1. Kubica on the road to recovery
2. IndyCar inconsistent on inconsistencies
1. Kubica should know by August if he can race F1 again
The good news today is that Renault Formula One driver Robert Kubica was discharged from hospital in Italy on Sunday, just short of three months after he was nearly killed in a rallying accident in early February.
The not-so-good news (as distinct from "bad" news) is that the jury is still way out on whether Kubica will ever be able to resume his F1 career.
Although understandable when it first happened, the word "if" continues to be used in any statement concerning Kubica’s ability to, a) get into an F1 car again and, b) drive it competitively.
The Polish driver, winner of the 2008 Grand Prix of Canada (a year after surviving a horrendous accident at Circuit Gilles-Villeneuve that still has veteran race-watchers shaking their heads at the memory), was driving in a fun rally in Italy when he lost control of his car and hit the end of a fence, the armco piercing the front of the car.
He suffered multiple fractures; his right hand was nearly severed.
The plan at the moment is for him to go home and rest up from his hospital stay. He will then report to a rehab facility in Italy to embark on a comprehensive program to regain the use of his hand. He’ll also start light physical training.
An answer to the question of whether he will ever race in F1 again is expected by August.
2. IndyCar walking a tightrope on penalties
When a referee issues a penalty in the NHL, or one in the NFL/CFL, all they have to do is cite the infraction and the length of time, or penalty yards, to be served(two minutes for holding, 15 yards for unnecessary roughness). They don’t have to explain their decisions.
If the infraction is sufficiently serious, the league can take further action and suspend the athlete for one game or 10. Nobody has to explain how that decision was reached.
Fans can scream bloody murder about the lousy officiating all they want. Their opinions matter not.
Which means the IndyCar series officials are treading on dangerous ground every time they go public with an explanation of why something was called, or not called.
The league found itself in a tight spot last year when Helio Castroneves had victory stolen from him in Edmonton when it was determined that he had blocked Scott Dixon on a restart late in the race.
The fact that there was no block should not have been of consequence. The call was made, right or wrong, and in this particular case it was wrong.
But instead of clamming up and letting people (like me) stew, IndyCar went to great pains to explain what Castroneves had done wrong. It just made matters worse because their convaluted excuse for calling the penalty has people (like me) now watching them like a hawk. The next time somebody does what Castroneves is alleged to have done, it will be documented (I can hardly for the Toronto race) and the IndyCar series will be made to look dumb, if not worse.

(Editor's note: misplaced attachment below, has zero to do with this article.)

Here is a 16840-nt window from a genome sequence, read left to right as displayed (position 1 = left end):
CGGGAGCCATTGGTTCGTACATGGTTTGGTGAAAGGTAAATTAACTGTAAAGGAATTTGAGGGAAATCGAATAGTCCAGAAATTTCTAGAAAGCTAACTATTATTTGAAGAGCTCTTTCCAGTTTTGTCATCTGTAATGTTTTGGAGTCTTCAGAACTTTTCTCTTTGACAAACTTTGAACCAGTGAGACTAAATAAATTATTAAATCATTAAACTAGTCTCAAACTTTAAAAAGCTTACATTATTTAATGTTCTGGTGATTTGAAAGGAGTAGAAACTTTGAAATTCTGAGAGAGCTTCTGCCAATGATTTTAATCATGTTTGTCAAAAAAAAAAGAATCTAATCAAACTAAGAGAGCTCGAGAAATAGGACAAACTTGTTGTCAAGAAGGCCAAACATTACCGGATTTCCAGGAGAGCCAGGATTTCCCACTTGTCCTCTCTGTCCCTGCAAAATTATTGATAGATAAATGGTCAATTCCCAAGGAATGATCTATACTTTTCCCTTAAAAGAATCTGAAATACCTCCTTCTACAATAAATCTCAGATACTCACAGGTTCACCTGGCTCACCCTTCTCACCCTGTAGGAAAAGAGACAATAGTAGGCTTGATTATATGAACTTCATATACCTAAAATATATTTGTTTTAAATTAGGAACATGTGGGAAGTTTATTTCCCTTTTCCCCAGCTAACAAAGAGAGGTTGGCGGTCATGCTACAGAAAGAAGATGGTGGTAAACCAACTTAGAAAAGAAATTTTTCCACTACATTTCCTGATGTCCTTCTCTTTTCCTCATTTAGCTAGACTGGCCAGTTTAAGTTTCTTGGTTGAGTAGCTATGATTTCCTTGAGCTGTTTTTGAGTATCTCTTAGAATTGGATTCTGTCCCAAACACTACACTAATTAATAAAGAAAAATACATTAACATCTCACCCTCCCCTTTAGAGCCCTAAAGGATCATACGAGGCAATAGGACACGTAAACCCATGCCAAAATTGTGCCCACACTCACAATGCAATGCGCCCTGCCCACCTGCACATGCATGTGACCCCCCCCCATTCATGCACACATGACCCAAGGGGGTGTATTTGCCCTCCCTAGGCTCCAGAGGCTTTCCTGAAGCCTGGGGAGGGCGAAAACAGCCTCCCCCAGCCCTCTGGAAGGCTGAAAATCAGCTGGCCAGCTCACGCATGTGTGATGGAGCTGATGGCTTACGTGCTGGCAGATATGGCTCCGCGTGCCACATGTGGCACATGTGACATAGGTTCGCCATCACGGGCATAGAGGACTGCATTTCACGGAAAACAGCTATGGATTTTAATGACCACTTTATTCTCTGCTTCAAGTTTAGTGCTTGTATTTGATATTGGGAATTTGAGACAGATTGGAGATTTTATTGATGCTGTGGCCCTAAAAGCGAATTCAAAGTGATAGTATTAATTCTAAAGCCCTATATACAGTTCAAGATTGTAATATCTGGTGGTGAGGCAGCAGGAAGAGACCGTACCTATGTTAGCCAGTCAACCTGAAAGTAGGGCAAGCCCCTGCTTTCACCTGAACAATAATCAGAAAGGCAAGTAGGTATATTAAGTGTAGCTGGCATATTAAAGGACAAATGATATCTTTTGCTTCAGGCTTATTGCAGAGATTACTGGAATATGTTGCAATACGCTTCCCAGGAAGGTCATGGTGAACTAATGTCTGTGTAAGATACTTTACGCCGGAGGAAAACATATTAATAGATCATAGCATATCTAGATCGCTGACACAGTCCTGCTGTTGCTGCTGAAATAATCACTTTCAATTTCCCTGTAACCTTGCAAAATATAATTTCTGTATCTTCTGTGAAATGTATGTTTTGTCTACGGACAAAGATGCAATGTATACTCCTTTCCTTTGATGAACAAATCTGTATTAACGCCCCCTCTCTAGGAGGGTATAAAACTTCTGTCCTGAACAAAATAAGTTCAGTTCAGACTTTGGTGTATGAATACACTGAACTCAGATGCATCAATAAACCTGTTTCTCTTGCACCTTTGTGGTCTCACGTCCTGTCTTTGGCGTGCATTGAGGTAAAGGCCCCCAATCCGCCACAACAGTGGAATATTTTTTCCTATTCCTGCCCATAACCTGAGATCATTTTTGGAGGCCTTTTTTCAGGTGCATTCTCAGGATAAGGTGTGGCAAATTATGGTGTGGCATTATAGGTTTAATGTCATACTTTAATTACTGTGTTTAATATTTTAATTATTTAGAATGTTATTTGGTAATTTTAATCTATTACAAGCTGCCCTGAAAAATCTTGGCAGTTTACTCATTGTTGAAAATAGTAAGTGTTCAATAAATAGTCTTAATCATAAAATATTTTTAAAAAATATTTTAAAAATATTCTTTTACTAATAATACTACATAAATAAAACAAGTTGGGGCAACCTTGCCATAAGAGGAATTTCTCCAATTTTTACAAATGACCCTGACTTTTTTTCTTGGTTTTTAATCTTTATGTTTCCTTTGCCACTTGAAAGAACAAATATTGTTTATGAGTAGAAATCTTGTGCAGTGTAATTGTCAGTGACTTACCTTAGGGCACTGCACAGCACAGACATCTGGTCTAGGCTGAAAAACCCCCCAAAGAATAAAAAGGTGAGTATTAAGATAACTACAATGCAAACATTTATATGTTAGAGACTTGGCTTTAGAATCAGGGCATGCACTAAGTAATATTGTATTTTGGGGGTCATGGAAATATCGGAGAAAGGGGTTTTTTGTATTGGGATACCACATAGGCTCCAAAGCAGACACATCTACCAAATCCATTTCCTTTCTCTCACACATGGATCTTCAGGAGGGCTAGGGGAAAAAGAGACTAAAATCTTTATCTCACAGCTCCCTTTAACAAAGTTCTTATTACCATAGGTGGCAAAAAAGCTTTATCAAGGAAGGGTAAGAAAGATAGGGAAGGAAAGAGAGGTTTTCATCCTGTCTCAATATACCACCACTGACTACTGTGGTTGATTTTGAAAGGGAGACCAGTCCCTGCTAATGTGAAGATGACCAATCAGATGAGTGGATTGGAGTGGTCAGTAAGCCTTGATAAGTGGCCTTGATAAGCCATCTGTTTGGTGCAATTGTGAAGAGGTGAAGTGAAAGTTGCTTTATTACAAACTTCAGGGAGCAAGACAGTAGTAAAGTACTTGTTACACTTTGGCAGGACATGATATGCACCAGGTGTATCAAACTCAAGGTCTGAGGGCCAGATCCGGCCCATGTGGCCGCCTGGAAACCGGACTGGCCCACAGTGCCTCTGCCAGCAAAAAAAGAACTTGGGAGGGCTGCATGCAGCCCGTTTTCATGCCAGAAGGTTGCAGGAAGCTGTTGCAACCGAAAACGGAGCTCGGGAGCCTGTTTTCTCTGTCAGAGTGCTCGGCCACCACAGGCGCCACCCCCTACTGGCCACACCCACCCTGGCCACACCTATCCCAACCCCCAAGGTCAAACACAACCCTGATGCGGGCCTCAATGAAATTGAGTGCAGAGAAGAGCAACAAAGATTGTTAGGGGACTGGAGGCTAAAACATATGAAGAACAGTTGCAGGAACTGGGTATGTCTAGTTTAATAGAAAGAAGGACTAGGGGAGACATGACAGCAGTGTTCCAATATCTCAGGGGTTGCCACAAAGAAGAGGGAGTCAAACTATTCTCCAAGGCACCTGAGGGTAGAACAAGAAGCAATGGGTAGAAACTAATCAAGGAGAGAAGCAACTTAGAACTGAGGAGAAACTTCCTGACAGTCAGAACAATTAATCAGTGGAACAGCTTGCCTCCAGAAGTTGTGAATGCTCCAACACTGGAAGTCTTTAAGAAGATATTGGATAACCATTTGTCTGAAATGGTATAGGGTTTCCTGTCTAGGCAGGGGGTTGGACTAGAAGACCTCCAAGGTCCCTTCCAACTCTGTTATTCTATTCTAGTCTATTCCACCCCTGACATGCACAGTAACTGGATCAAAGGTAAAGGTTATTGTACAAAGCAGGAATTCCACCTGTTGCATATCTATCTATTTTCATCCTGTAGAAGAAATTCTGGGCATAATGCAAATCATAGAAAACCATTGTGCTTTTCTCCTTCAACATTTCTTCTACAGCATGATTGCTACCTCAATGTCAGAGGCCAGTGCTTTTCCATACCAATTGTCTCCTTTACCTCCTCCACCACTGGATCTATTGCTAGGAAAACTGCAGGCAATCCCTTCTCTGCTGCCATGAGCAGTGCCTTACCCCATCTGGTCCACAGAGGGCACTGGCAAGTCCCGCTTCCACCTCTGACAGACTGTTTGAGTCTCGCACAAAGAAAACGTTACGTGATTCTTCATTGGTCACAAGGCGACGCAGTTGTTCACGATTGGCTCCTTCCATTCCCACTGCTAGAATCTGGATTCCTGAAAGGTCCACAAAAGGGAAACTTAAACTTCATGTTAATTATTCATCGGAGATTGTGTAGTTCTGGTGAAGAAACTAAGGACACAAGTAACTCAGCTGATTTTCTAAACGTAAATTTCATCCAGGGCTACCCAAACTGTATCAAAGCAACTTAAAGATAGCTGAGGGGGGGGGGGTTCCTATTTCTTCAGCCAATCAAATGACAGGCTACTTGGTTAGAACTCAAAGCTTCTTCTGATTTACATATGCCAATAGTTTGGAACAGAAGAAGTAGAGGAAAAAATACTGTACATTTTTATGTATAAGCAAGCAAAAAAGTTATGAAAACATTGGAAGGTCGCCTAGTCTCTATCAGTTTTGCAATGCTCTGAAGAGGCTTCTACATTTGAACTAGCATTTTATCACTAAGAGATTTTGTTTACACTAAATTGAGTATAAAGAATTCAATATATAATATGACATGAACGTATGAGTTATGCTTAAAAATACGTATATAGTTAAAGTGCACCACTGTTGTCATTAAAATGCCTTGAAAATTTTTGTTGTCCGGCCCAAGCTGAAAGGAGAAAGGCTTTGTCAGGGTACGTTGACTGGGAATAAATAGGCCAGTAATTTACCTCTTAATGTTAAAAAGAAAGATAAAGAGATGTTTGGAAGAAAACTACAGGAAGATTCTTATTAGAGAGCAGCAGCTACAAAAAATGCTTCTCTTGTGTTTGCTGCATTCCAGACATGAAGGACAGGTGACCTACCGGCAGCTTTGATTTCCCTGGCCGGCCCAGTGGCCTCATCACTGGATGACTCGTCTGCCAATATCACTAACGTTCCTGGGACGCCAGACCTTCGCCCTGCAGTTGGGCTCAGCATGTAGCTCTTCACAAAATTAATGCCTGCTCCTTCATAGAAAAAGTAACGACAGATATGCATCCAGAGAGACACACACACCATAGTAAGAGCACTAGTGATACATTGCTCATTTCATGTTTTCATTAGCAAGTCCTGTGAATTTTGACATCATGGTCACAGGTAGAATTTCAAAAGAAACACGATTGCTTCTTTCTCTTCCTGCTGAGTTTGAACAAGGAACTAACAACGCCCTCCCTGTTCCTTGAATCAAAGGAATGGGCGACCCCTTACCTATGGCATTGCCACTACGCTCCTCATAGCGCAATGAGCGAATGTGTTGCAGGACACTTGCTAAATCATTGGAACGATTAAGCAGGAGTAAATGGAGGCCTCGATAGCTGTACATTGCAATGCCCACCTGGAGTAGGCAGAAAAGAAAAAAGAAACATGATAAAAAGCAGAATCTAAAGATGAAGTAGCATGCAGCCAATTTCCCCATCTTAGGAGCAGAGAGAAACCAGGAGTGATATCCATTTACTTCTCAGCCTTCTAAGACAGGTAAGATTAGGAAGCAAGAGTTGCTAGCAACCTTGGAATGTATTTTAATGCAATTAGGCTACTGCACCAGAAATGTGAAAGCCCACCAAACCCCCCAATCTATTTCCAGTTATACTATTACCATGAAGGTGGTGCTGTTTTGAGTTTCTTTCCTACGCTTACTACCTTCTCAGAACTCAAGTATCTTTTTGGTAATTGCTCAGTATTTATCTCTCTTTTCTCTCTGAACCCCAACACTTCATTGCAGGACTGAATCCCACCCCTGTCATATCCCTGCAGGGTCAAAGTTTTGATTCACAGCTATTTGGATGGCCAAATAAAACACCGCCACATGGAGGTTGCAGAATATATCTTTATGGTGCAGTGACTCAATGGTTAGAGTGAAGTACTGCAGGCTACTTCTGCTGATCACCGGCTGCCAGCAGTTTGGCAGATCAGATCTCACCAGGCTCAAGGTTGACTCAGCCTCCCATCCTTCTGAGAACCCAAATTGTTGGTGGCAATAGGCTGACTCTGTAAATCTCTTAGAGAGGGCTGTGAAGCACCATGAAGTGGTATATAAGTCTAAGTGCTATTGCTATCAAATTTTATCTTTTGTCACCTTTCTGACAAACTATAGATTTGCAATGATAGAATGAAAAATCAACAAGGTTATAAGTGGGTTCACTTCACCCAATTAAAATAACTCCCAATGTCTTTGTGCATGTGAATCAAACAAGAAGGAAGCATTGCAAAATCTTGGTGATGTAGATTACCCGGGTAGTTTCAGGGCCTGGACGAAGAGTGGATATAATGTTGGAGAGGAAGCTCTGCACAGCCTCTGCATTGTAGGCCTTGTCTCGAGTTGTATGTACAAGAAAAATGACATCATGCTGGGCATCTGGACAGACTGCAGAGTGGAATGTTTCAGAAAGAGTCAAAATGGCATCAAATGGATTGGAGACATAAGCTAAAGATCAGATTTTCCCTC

Now they’ve done it again. The sent Al Unser Jr. out last week to talk to certain select reporters to try to explain the unexplainable: how Castroneves drove like a battering ram through the field at the Grand Prix of Long Beach, hitting Justin Wilson and Will Power and ruining both their races. For this, he was let off scott-free.
Paul Tracy, meantime, returned to the series and hit Simona De Silvestor enough to spin her out and was immediately sent to the back of the pack as punishment.
Now, anybody with a brain knows that Tracy has been pigeon-holed, labelled, targeted - whatever you want to call it - by race officials everywhere. His nickname is the "chrome horn." He’s also crashed about a million times during his career. So if he’s in a collison of any kind, any where, I guarantee you that the officials will immediately rule it was his fault, whether it was or not.
Castroneves, on the other hand, has not be known to be a rough racer and so – with the glaring exception of Edmonton – has usually been given a break or. in the case of Long Beach, breaks.
It’s the way it is, in the world of racing as well as the real world: certain people are deemed to be troublemakers, whether they are or not, and others aren’t, even when they are. We’ve all been to school at one time or other in our lives. You know what I’m saying.
But because of a fan uproar over what many saw as inconsistencies in the Long Beach officiating, the IndyCar people dispatched Unser Jr. to explain the reasons and they didn’t make much more sense than the explanation of blocking that was made last July in Edmonton.
I’m not going to go into what Unser says IndyCar officials consider avoidable contact and/or unavoidable contact because, at the end of the day, there are other currents at work (see my paragraphs above about labelling).
And there are also little nuggets like - well, chew on this, courtesy of Al Unser Jr.
". . . we figured [since] it had to do with his teammate (when Castroneves clobbered Power), maybe Roger (Penske) would have more influence on Helio in the races to come. More so than we would have with [giving him] a drive-through penalty."
As I said at the beginning, they should call the penalties and then just keep their mouths shut. Because every time they start talking, they just make matters worse.
ALMS Champion Simon Pagenaud will drive in this year's Indianapolis 500 for his sports car team, Highcroft Racing, which is gearing up to switch to the IndyCar Series in the next season or two. The Indy announcement will be made later this week.
Stock car racer J.R. Fitzpatrick of Cambridge was featured in an article in the Saturday Star. See the post below for a report on how he made out this weekend.